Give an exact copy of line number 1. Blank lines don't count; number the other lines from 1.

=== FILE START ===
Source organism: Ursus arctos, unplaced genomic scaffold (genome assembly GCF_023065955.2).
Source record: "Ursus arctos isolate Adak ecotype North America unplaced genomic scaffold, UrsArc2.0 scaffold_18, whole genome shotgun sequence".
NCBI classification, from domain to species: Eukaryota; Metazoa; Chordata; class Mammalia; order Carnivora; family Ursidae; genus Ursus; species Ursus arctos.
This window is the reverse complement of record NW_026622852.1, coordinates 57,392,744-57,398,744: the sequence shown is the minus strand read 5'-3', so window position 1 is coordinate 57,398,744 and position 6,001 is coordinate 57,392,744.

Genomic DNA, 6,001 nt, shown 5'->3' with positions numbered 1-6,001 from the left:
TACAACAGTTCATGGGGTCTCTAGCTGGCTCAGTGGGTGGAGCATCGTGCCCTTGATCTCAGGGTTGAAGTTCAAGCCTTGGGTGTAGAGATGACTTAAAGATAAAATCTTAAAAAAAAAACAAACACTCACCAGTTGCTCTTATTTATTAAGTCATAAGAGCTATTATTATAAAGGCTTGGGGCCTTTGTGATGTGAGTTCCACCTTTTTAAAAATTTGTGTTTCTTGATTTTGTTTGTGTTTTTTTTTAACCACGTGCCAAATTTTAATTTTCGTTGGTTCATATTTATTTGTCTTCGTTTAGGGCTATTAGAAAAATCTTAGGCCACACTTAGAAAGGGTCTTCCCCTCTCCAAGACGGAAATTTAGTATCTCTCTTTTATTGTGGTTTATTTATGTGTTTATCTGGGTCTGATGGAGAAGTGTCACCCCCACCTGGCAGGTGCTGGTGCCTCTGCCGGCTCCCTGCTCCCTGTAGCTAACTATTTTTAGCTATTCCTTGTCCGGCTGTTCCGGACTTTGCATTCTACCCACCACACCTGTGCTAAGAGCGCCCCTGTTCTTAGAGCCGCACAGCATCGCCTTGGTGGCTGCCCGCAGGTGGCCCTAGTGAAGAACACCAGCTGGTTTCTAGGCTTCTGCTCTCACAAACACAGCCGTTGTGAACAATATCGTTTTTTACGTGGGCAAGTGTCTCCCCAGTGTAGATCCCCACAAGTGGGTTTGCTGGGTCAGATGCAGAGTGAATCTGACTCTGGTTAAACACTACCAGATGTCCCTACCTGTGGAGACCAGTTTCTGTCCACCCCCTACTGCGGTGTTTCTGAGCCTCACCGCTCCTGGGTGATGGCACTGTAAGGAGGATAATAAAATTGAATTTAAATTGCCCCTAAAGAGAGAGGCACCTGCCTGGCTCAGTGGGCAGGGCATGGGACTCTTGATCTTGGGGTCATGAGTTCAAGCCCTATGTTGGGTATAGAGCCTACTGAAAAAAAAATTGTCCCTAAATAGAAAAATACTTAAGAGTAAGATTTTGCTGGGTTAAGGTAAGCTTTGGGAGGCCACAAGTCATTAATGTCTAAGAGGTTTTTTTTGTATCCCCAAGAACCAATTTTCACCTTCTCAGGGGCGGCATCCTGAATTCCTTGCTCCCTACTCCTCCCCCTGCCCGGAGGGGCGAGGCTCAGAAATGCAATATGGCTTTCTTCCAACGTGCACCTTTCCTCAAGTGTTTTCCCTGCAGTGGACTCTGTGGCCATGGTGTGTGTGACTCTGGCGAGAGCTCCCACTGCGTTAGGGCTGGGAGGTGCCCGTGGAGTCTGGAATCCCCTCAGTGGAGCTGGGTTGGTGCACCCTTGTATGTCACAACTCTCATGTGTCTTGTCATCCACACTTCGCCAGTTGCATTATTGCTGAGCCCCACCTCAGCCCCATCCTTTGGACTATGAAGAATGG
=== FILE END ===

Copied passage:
Source organism: Ursus arctos, unplaced genomic scaffold (genome assembly GCF_023065955.2).